Protecting the constitutional principle of the separation of state and church
Freethought Radio

Foreword

NEWS RELEASE -- 1984

Date: April 1, 1984
For Immediate Release

(Milwaukee) The sobbing parents of a fifteen-year-old rape victim and the physician who performed an abortion for her were sentenced today to life imprisonment by Fetal Rights judge John Patrick O'Malley under the provisions of the Wisconsin Fetal Rights Act.

The girl herself, raped in January on her way home from an errand for her mother, was sentenced to the Oregon (WI) School for Girls for three years.

"In light of her age, I am showing mercy," Judge O'Malley said. "She could never have arranged an abortion without parental help. However, after her incarceration she will be on probation for thirty years, her presumed span of fertility. Someone who has shown such disdain for life, even though a minor, must be watched closely."

Dr. Jane Beacon, the gynecologist who performed the abortion, is appealing her conviction.

"She'll never win on an appeal," said Prosecuting Attorney Tony Bellano, speaking informally with reporters at the close of the month long trial. "There's no precedent for it. Murder is murder, and this was premeditated murder of the worst kind."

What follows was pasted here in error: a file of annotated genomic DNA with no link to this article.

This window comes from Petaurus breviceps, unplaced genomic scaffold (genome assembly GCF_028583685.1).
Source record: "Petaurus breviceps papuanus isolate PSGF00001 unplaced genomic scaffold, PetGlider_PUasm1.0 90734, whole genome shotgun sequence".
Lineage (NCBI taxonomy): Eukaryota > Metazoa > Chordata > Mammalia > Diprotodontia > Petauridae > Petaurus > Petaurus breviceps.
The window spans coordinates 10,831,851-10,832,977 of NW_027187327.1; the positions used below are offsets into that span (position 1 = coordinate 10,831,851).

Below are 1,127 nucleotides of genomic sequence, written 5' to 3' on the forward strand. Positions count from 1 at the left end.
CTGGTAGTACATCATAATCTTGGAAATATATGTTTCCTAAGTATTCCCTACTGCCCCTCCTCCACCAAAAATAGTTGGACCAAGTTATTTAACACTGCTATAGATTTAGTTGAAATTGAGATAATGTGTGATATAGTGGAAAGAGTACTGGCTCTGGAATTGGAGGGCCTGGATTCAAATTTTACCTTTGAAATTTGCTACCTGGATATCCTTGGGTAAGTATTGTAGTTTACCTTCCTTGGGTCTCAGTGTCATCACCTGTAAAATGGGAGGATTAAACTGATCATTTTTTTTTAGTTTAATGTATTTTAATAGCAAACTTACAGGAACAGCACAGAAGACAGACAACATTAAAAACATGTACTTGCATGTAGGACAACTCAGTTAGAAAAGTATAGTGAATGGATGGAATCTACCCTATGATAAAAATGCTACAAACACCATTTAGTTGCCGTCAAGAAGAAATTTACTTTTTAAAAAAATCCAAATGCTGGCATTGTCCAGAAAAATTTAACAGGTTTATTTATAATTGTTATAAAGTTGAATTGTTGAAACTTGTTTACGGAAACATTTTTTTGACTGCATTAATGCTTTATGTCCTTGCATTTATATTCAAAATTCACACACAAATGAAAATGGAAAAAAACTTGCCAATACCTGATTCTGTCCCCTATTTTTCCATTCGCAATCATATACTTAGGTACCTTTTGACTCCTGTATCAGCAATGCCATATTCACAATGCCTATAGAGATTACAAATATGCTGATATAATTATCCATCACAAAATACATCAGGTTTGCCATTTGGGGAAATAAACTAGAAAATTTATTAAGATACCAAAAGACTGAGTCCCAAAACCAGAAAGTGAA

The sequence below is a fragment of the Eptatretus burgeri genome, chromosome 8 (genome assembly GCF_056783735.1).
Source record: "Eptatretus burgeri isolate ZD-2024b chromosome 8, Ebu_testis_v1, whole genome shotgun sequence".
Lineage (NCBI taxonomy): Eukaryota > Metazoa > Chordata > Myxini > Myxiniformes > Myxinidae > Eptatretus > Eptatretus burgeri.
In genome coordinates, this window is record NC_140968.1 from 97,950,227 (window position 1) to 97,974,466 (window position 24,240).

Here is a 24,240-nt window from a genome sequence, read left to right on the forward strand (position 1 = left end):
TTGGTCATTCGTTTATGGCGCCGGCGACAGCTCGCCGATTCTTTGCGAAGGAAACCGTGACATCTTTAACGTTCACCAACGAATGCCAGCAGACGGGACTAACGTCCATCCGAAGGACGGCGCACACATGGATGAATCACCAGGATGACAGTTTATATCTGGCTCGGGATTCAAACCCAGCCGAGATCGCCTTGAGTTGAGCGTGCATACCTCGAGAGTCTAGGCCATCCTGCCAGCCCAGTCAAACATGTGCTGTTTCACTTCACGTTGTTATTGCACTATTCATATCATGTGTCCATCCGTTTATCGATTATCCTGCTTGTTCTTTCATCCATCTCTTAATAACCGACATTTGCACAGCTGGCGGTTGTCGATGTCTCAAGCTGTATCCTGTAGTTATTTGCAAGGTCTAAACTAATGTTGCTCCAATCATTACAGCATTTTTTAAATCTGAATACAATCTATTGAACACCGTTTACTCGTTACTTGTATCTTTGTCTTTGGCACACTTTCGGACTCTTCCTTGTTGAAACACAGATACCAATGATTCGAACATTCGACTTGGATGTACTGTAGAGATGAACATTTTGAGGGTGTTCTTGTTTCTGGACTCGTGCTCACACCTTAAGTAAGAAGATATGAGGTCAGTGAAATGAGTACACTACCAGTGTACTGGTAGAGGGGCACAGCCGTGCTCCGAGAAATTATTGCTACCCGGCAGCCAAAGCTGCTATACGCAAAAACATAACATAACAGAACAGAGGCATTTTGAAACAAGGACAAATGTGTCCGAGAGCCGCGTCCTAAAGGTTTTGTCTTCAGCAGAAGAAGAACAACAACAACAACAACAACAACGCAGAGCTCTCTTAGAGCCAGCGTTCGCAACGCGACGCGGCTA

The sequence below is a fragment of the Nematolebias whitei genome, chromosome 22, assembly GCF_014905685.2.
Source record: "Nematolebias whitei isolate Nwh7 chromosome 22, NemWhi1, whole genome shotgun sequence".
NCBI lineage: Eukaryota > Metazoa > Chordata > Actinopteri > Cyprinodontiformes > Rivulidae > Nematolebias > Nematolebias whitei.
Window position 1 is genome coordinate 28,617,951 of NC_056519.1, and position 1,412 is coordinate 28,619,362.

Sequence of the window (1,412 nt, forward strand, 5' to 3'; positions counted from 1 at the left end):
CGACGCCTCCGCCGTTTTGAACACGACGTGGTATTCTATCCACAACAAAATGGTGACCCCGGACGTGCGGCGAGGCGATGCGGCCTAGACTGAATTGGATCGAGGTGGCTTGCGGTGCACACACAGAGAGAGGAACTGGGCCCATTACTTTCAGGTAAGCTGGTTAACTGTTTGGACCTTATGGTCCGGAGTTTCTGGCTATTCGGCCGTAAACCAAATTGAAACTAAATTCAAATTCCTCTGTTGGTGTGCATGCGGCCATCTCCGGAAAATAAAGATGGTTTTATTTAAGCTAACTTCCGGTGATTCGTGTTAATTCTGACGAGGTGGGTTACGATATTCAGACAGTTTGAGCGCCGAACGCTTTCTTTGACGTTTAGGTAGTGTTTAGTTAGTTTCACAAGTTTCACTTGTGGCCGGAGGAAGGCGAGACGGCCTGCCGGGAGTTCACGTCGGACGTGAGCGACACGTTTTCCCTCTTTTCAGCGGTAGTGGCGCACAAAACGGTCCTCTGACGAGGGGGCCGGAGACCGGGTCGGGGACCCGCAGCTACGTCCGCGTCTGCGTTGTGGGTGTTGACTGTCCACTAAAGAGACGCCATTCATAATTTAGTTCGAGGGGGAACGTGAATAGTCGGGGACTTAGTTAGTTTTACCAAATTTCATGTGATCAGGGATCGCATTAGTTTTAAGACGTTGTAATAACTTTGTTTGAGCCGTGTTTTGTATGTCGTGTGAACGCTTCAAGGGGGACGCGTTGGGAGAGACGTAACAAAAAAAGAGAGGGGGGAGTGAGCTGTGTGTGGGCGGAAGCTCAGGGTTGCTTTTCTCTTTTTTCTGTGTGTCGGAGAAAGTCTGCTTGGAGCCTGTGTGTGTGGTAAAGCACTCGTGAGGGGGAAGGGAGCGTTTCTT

The parents, who have exhausted their financial resources in the current litigation, will start serving their life sentences next week.

Sentences of life imprisonment have become common in Wisconsin for women having abortions, physicians performing them, and those who aid and abet in them since the ratification of the Buckley- Proxmire Human Life Amendment four years ago. That amendment, which bestows full rights of personhood on a conceptus, embryo and fetus, extends homicide and manslaughter laws to cover all abortions except those done to save a woman's life.

To date in Wisconsin no abortions have been done to save a woman's life since the unanimous agreement of a twelve-man panel is required under the Fetal Rights Act.